UMass Amherst gets $95m life sciences grant

Patrick Administration doles out more than $100 million for western Mass. life sciences projects

Two Western Massachusetts projects have won state grants totaling $100.5 million, including a $95 million award to the University of Massachusetts Amherst that is the largest so far under the $1 billion life sciences initiative launched by Governor Deval Patrick six years ago.

Patrick and officials from the Massachusetts Life Sciences Center, the quasi-public agency set up to administer the initiative, unveiled the grants Thursday at an Amherst event that raised hopes for the blossoming of a small biomedical cluster in that part of the state.

“We’re using these capital dollars to invest in projects that strengthen the resources of different areas of the state and unleash life sciences activity,” said Susan Windham-Bannister, president of the life sciences center. “In any innovation sector, academic institutions play a critical role. They train the next generation of leaders, and often companies come out of their labs.”


UMass Amherst already spent $157 million — raised through state and university bonds — to build a Life Sciences Laboratories building that will formally open this summer. But about half of the building remains empty “shell space.” The new grant will be used to fill several floors with research equipment, ranging from instruments that identify drug targets to machines for manufacturing biosensor devices to analyze people’s health and fitness.

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The university’s lab building will house three new research centers led by UMass faculty in partnership with life sciences companies in the region. Those centers will work on personalized health monitoring; ways to more efficiently administer drugs, vaccines, and plant-based nutrients; and, translating neurodegenerative disease research into therapeutics. All are building on research niches where there already is expertise at UMass and in Western Massachusetts.

“As a major research university, we know we need to be making investments in life sciences infrastructure,” said UMass Amherst chancellor Kumble Subbaswamy. “This is going to make the UMass Amherst research profile more prominent. It’s going to help us attract students and faculty. And it’s going to make us a center of industry collaboration and technology transfer.”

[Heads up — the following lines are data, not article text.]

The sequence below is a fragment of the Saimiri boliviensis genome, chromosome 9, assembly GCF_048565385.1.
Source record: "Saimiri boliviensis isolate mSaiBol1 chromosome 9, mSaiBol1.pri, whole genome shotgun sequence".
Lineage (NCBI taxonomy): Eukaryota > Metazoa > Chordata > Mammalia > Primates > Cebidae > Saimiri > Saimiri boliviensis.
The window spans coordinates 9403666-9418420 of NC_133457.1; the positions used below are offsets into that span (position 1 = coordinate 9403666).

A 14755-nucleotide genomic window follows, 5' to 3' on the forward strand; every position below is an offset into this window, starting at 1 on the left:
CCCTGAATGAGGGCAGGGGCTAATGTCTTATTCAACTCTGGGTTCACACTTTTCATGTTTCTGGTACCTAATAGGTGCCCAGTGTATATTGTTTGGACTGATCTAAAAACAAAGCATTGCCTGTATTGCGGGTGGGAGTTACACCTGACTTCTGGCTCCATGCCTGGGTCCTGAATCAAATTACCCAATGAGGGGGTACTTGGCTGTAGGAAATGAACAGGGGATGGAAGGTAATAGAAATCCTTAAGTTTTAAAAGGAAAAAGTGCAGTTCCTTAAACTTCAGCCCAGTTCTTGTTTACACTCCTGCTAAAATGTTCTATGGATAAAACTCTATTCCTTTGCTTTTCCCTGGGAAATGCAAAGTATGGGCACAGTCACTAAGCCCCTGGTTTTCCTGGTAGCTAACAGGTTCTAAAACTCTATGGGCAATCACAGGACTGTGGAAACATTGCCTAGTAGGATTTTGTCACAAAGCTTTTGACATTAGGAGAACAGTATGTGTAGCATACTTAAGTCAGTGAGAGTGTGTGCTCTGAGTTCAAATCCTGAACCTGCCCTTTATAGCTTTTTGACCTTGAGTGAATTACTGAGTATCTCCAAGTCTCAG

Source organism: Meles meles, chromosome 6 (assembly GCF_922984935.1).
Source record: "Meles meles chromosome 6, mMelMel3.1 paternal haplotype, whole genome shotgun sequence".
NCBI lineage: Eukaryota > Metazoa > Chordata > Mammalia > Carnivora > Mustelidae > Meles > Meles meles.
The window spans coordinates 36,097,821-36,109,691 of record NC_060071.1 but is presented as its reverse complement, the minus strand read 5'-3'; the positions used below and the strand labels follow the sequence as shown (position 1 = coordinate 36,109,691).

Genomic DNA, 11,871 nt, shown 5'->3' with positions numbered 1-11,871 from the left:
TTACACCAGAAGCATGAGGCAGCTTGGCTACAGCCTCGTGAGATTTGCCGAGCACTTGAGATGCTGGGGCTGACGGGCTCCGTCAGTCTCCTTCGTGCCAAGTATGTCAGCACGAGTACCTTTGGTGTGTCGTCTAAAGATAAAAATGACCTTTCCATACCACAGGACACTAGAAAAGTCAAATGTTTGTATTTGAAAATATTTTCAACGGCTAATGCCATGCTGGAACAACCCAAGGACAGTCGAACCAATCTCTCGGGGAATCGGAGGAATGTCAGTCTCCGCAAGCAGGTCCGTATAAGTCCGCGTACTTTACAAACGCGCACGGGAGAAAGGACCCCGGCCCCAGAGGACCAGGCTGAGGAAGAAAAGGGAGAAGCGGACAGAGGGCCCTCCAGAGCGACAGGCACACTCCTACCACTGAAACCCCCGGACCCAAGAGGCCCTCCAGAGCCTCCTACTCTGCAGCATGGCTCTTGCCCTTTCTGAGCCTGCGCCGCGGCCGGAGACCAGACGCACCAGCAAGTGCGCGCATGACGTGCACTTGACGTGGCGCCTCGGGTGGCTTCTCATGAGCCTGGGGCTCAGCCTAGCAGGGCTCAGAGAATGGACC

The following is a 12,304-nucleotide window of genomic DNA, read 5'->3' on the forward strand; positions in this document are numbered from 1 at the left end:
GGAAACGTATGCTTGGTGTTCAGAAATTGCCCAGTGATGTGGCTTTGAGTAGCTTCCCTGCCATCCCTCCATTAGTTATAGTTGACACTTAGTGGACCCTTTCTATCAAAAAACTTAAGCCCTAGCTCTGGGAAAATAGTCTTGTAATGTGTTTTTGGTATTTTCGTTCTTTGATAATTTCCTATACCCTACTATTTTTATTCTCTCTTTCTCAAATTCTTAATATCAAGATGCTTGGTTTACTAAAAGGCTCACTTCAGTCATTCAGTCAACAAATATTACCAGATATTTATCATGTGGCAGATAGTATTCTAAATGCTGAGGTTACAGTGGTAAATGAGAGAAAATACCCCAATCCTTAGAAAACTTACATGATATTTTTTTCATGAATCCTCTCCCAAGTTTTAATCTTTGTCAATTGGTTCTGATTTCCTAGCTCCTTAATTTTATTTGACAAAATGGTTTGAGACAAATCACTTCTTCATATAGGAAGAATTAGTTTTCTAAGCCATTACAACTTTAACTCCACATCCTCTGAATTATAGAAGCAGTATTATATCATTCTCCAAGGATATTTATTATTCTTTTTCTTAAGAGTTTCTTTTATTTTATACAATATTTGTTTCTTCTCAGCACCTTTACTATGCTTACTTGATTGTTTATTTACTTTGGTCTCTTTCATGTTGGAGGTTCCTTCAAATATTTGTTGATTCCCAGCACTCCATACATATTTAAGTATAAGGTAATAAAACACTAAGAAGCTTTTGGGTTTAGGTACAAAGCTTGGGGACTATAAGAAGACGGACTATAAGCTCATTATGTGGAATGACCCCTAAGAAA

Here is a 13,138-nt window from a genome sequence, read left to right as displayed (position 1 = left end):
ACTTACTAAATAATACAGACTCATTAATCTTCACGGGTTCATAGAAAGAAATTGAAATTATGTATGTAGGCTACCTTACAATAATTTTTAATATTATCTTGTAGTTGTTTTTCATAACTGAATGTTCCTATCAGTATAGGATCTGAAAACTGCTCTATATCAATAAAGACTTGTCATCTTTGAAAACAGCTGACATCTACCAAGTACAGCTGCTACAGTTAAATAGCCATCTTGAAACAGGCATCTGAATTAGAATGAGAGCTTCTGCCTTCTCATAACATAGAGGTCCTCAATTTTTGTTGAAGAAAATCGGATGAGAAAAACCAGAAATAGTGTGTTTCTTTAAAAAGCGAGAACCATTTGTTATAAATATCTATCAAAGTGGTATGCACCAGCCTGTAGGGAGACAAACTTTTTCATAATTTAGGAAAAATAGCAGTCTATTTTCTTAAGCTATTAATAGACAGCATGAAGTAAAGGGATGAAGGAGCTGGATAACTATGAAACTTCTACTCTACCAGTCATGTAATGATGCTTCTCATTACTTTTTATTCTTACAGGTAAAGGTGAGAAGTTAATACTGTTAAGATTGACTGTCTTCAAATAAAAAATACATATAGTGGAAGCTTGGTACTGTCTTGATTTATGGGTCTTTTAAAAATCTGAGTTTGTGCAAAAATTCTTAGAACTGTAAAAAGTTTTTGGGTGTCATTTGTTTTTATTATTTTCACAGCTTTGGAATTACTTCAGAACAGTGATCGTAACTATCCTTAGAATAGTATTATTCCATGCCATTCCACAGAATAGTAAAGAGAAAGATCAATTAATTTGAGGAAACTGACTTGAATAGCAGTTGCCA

In addition to the university’s $95 million grant, the life sciences center will award $5.5 million to the Pioneer Valley Life Sciences Institute, a joint venture of UMass Amherst and Baystate Medical Center, to support development of a new Center of Innovation in Health Informatics and Technology next to Baystate Medical’s campus in the north end of Springfield. The medical center is the largest health care provider in Western Massachusetts.

Both grants were written into earmarks that were part of the 2007 legislation that created the Patrick administration’s life sciences initiative, although the specific projects receiving funds had to be developed and approved by the life sciences center.


As an initial part of the grant to UMass Amherst, the center awarded the university $300,000 to come up with a concept that played to the strengths of the region in life sciences, according to Windham-Bannister.

Thursday’s awards underscored the role of the life sciences initiative in infusing the UMass system with increasingly scarce public funds at a time of higher education budget cuts at state colleges and universities across the nation. Until now, the center’s largest capital project grant had been $90 million to help bankroll the Albert Sherman Center, a research building at the UMass Medical School in Worcester in 2009.

The life sciences center also has sprinkled grants on UMass campuses in Boston, Lowell, and Dartmouth, including $20.6 million last year to the Massachusetts Accelerator for Biomanufacturing, a Fall River facility operated by UMass Dartmouth.

Business leaders in Western Massachusetts hope the UMass Amherst grant, and the opening of the university’s new labs, can spur growth in industries such as advance manufacturing, where automated factories turn out parts for medical devices and diagnostic gear. Edward T. Leyden, president of Ben Franklin Design and Manufacturing Co. in Agawam, said medical components currently make up a small share of his business, but he expects it to expand.

“We’ve done a lot of investing in research and development in Massachusetts, but when it comes to manufacturing, a lot of it leaves the state,” said Leyden, who cochairs the industry-led Advanced Manufacturing Collaborative. Bringing Western Massachusetts manufacturers together with life sciences researchers could help reverse that trend, he said.

Robert Weisman can be reached at Follow him on Twitter @GlobeRobW.